Too often diversity is thought of as solving a problem, when in fact it should be viewed as missed opportunities. Wine businesses are missing an opportunity to seek markets among customers of color, notably African American consumers.

The wine industry’s missed opportunity is directly related to how it has viewed diverse markets and customers, because of systemic implicit bias in the industry, which I described in my previous post. By contrast, certain spirits brands have successfully recognized the buying power of black Americans through cultural sponsorships and endorsements. The long-standing relationship between French cognac producers and African-American consumers originated with black soldiers in France during WW I & II, predating by decades references to cognac brands in rap lyrics today. Marketing by those brands include sponsorships of musicians and artists.

Black consumers have brokered a seat at the table, through social media, and are demanding that brands and marketers speak to them in ways that resonate culturally and experientially—if these brands want their business. Black consumers’ collective economic power is set to expand dramatically, from about $910 Billion in consumption in 2019 to $1.7 trillion (in nominal dollars)—equal to the projected GDP of Mexico—in 2030. In fact, the collective purchasing power of Black Americans is greater than many developed nations!

To grow, wine companies should take notice of this purchasing power. Pay attention to subtle shifts in spending, because Black consumer brand loyalty is contingent upon a brand’s perception as authentic, culturally relevant, socially conscious and responsible. In fact, 38% of African Americans between the ages of 18 and 34 say they expect brands they buy to support social causes.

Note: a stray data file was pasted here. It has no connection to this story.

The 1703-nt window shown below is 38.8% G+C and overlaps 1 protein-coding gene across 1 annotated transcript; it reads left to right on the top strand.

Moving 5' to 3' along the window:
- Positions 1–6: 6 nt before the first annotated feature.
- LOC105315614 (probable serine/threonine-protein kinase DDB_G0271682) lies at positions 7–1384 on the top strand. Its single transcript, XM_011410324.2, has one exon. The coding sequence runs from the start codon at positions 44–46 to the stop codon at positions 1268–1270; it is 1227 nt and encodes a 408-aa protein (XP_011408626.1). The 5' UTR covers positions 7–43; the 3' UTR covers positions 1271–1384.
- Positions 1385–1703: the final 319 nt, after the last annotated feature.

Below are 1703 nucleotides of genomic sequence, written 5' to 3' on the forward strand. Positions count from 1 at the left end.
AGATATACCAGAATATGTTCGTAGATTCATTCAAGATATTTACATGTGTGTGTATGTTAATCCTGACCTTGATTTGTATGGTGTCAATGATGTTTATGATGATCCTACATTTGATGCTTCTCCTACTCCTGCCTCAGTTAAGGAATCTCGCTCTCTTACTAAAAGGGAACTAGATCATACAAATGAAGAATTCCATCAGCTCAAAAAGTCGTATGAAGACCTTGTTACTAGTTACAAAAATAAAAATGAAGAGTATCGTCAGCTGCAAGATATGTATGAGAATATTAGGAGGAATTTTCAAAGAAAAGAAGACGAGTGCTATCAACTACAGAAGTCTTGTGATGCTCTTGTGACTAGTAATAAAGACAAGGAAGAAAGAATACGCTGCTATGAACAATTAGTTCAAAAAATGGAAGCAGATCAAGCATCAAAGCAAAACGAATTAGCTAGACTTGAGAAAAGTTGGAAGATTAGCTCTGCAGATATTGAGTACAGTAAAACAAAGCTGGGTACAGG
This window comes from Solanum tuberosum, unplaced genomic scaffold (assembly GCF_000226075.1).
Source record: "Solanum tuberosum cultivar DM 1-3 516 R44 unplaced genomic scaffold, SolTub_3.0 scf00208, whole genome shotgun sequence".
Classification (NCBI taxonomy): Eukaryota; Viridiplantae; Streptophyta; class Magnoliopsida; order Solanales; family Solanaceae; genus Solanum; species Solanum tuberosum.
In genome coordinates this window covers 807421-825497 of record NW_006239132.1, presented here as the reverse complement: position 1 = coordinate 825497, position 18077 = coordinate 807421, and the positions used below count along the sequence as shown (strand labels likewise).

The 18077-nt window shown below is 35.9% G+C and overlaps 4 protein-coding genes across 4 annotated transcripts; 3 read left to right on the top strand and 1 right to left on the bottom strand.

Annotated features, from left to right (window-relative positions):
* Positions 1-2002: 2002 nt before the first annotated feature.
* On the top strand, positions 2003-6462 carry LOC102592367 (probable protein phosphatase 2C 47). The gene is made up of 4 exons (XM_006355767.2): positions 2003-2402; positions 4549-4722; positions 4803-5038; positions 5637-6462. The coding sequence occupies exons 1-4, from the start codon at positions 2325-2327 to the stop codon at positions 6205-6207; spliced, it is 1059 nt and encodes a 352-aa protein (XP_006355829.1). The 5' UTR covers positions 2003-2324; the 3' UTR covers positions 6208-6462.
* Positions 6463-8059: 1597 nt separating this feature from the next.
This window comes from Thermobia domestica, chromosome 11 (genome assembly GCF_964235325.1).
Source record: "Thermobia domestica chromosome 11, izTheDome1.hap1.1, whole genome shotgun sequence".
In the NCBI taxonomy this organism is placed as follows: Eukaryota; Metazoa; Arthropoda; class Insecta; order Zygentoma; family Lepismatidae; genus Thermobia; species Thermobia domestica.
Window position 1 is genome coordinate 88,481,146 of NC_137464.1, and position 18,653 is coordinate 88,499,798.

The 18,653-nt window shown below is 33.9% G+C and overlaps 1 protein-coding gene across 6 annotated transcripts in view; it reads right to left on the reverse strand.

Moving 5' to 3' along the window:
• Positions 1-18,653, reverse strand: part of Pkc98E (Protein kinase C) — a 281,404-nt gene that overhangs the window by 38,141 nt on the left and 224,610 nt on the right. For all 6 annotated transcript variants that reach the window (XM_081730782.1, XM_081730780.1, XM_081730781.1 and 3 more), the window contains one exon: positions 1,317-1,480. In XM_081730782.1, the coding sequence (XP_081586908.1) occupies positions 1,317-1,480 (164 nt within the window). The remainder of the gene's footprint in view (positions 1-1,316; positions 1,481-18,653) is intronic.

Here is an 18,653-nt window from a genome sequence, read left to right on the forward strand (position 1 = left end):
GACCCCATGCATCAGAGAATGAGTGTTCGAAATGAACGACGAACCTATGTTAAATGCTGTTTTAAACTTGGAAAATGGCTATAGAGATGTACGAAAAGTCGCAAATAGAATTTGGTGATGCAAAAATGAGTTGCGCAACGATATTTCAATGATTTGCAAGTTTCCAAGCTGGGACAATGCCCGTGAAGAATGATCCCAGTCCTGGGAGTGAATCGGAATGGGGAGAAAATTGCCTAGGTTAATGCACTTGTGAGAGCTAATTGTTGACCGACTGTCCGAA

Moreover, Black consumers’ brand preferences are increasingly becoming mainstream choices, which illustrates that the investment in connecting with Black consumers can often yield sizeable general market returns.

Black consumers are tastemakers when it comes to setting the tone for mainstream brand choices. Black consumer choices have a ‘cool factor’ creating a halo effect, influencing not just consumers of color but the mainstream as well. Black consumers remain the cultural trendsetters and dictate popular culture in music, arts, language, fashion and entertainment.

While black consumers are a growing economic segment, they are not a monolithic one. Demographic trends combined with the power of social media have collided to empower an increasingly educated, affluent, and tech-savvy black consumer base. For example, it is no longer sufficient for food and beverage companies to lump African American millennials in with the rest of the generation, according to a new study by Viant Technology. To be most effective, marketing must be targeted through insights about their dining preferences and purchasing habits. With African American millennials comprising more than one quarter of the black population, a large chunk of the $1.4 trillion-plus spending is coming from that generation.

This huge market potential doesn’t overlook the fact the DEI is the right thing to do – yet this should provide even more impetus for wine businesses to value diversity in the wine workplace and to design multicultural marketing strategies to attract these consumers.